|Farmers in coastal areas of Kien Giang province invest in green mussel farming. (Photo: VOV)
The green mussel, or green-lipped mussel, is now widely bred in coastal areas of the Mekong Delta province of Kien Giang, and has improved the lives of many local people.
It’s harvest time for the farmers of An Bien district in the U Minh Thuong region of Kien Giang province.
Local green mussel farmers say that, despite a decrease in prices this year, green mussels are massively procreative, so they don’t have to spend money on breeding stock.
What they need to do is invest in wooden piles, build underground frames for the mussels to cling to, monitor the growth of the mussels, and wait for the harvest time.
Nguyen Van Trang, a farmer in hamlet An Bien 6, said, “Green mussel farming produces a huge amount of profit. I’ve invested more than 1,300 USD producing 4 tons of mussel. The current price is 66 cents a kilo.”
|The current price of green mussels is 66 cents a kilo. (Photo: VOV)
Vo Van Son of Nam Thai commune said that last year he borrowed more than 2,200 USD from the district’s Bank for Social Policies to invest in green mussel farming. The earnings from his first crop enabled him to pay off the loan and still save half his profit.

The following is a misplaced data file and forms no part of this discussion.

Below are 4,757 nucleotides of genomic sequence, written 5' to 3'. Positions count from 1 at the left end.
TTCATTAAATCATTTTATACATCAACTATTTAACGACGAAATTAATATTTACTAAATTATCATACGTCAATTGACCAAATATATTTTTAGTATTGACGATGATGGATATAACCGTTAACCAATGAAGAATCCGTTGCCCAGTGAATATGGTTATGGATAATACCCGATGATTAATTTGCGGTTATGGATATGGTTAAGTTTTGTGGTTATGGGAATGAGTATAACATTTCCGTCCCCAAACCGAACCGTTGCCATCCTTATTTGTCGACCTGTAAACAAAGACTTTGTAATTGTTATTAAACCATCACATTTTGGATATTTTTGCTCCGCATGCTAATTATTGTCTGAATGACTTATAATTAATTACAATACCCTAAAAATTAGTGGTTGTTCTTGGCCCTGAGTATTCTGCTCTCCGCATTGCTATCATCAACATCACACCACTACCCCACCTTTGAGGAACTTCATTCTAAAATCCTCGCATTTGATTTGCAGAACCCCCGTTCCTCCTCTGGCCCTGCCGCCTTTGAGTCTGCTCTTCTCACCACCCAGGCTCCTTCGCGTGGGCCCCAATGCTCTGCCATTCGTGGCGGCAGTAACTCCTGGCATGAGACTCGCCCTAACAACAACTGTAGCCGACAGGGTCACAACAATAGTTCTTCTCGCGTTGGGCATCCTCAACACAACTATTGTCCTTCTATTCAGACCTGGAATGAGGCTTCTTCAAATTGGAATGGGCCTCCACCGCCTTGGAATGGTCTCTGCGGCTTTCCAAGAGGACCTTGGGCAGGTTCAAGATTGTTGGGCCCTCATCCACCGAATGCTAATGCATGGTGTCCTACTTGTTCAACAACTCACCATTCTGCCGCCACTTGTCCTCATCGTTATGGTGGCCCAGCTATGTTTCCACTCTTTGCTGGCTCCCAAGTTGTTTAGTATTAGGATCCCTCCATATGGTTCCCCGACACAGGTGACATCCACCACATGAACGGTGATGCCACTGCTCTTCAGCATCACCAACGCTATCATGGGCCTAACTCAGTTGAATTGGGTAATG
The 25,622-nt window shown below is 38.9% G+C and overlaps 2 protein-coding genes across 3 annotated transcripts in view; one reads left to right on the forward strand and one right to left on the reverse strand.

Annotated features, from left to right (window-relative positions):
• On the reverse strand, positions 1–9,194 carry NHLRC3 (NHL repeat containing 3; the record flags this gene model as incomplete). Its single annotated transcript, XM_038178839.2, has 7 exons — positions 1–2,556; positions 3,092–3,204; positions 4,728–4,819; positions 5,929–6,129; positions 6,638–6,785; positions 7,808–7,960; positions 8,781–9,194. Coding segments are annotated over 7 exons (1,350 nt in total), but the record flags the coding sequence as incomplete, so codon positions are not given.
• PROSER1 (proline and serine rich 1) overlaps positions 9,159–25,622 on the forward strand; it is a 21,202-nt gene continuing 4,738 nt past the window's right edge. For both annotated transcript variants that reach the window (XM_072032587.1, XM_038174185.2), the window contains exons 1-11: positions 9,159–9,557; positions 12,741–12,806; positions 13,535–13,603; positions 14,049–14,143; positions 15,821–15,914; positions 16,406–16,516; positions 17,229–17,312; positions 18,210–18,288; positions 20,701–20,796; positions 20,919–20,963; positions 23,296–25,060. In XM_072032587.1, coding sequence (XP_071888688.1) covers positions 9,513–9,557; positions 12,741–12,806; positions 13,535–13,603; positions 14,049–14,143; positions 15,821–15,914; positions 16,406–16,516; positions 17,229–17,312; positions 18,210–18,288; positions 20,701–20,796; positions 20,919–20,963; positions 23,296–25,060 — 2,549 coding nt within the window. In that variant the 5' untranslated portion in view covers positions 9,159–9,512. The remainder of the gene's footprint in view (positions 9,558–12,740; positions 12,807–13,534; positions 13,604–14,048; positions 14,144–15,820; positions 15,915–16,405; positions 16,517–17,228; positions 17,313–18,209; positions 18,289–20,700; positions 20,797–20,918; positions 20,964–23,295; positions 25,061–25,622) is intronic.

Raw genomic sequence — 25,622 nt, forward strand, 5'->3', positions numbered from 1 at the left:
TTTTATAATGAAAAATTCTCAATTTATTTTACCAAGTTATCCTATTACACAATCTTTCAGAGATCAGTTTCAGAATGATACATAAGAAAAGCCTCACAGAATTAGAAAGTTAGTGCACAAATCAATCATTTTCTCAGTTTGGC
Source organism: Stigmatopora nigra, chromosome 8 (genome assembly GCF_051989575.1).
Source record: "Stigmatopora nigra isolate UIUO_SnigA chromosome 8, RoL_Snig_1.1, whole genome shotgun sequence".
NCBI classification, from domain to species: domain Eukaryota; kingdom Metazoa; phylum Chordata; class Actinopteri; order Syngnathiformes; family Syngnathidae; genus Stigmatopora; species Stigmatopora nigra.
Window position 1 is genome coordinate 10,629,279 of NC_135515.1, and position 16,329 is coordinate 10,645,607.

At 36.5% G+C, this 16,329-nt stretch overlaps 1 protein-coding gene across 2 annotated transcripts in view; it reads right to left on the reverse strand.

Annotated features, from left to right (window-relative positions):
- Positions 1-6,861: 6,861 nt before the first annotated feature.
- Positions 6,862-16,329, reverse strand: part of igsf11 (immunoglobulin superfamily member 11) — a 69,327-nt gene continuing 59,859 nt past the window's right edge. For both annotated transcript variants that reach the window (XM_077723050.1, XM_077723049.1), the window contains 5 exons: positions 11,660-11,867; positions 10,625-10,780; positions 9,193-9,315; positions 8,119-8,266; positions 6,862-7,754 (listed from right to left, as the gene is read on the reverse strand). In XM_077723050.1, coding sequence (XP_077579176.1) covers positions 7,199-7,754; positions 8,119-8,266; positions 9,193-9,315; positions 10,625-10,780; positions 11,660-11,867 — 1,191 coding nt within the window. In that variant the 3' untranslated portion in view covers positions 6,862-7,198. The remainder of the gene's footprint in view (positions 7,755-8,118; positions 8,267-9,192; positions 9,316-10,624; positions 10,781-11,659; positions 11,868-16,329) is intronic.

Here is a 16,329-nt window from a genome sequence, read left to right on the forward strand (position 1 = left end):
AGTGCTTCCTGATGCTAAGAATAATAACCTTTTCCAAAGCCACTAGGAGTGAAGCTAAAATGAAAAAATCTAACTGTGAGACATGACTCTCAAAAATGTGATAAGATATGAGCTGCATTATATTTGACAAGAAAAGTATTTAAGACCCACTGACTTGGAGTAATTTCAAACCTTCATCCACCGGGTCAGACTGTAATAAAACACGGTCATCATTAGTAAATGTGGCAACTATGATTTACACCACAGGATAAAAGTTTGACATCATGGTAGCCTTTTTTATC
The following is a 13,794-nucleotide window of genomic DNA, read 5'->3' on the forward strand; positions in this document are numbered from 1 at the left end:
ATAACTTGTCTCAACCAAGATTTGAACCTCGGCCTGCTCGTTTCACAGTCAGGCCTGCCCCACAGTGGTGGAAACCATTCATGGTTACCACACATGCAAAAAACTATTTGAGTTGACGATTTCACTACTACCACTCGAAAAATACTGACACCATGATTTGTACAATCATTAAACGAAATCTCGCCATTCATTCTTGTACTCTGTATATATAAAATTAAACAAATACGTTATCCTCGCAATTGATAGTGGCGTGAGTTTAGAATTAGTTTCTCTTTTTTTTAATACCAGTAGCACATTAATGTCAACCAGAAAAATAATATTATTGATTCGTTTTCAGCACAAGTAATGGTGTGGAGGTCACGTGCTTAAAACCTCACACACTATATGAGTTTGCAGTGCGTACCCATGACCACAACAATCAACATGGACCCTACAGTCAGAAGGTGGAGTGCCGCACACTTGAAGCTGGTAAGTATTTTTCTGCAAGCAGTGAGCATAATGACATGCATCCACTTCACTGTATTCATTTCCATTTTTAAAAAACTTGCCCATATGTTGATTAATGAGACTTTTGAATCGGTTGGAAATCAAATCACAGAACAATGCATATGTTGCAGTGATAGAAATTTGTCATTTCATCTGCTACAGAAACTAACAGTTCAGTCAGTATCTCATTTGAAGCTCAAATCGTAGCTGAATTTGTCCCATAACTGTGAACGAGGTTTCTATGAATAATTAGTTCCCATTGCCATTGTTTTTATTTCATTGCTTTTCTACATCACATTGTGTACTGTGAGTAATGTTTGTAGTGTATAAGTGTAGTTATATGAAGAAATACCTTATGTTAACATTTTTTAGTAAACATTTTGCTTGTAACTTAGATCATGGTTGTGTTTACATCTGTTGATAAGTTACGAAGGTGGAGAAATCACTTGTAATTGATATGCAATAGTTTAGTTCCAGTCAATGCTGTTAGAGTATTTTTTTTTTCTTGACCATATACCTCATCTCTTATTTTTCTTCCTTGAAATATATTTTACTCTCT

“It cost me more than 1,300 USD to buy wooden piles and build underground frames, plus other expenses. I harvested more than ten tons and earned more than 8,800 USD and still have a few tons left that I haven’t harvested yet,” said Son.
Nam Thai commune in An Bien district has more than 1,000 hectares of coastal alluvial land, which has long supported hundreds of farms households.
Poor farmers here have received unsecured loans from the Bank for Social Policies to do shrimp, crab, shellfish, and green mussel farming, are slowly getting oout of poverty.
In each 2-hectare mussel farm, 1,000 to 5,000 piles ò melaleuca wood are erected. Each pile produces out up to 30 kilos of green mussels.
At the current price of 66 cents per kilo, farmers can double their investment in each crop, according to Do Van Hoi, a local green mussel farmer.
He told VOV, “For more than 3 years, I’ve borrowed money from the Bank for Social Policies to raise green mussels. We’ve paid off all bank loans and will borrow more to expand our farming area.”
An Bien district has a coastline of 21 km with more than 7,000 ha of water surface allocated to farmers for cultivation.
Despite climate change and price fluctuations, local farmers appear to have restructured agriculture in the right direction.